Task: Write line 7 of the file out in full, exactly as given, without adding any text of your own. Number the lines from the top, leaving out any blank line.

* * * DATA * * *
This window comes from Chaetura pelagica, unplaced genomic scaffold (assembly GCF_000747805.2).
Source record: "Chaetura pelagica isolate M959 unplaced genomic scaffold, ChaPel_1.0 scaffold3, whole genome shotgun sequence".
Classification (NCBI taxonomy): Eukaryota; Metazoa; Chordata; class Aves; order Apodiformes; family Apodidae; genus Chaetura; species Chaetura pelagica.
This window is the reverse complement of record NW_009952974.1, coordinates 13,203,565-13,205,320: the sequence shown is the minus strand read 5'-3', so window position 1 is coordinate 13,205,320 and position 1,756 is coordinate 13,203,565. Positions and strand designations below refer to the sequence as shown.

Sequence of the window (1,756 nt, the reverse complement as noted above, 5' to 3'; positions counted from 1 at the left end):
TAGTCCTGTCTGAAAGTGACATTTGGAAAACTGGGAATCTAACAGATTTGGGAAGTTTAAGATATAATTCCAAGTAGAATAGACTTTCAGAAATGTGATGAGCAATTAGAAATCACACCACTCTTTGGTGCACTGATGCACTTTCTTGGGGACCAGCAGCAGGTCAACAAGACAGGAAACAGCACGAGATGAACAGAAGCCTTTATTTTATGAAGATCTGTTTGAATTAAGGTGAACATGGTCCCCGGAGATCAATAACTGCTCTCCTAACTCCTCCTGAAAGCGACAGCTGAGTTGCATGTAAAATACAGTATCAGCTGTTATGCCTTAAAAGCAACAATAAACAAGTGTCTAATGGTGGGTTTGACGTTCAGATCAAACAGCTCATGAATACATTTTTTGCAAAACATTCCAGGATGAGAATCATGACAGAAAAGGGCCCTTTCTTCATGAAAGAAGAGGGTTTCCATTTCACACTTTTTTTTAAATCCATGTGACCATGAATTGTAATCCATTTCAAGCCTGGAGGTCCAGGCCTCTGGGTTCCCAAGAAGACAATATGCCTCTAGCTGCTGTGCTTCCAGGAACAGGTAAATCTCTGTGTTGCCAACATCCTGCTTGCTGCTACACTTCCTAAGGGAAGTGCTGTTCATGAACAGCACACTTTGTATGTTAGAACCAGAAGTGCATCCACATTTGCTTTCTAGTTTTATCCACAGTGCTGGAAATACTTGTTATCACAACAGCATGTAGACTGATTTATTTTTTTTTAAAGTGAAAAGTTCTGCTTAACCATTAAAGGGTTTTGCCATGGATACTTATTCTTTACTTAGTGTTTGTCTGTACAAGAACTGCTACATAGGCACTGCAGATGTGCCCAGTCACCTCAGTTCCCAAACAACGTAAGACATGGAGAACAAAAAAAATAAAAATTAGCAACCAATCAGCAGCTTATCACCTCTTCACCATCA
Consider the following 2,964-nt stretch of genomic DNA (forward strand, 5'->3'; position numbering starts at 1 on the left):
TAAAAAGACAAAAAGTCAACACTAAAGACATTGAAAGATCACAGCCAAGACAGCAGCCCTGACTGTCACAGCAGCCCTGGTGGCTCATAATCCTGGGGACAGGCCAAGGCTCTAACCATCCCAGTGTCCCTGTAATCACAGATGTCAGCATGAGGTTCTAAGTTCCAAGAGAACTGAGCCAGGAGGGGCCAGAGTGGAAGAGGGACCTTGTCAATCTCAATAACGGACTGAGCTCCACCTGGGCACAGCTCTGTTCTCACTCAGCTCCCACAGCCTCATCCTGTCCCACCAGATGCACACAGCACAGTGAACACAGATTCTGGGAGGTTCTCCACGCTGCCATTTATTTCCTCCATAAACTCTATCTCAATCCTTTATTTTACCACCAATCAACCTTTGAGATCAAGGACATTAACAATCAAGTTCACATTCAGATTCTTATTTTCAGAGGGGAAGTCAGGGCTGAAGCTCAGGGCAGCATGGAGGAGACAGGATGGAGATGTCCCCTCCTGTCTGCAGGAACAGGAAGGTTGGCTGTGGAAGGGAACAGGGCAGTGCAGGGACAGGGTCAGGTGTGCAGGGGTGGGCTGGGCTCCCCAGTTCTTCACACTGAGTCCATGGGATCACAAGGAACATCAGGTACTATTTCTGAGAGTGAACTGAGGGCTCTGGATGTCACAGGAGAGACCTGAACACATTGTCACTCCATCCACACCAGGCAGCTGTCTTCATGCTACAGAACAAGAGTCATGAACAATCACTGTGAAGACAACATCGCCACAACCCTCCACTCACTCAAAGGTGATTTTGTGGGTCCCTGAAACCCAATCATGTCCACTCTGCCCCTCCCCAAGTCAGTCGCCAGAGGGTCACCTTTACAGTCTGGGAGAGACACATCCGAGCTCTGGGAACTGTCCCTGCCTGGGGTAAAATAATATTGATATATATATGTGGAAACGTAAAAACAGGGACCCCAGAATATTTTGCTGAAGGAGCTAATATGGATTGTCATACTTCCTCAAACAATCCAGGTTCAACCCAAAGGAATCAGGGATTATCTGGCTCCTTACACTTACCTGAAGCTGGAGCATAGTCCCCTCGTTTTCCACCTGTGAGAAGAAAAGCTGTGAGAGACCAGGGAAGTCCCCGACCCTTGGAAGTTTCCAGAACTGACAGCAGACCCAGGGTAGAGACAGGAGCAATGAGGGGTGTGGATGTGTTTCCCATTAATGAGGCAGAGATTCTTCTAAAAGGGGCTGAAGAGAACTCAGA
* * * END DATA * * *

Consider the following 2,964-nt stretch of genomic DNA (forward strand, 5'->3'; position numbering starts at 1 on the left):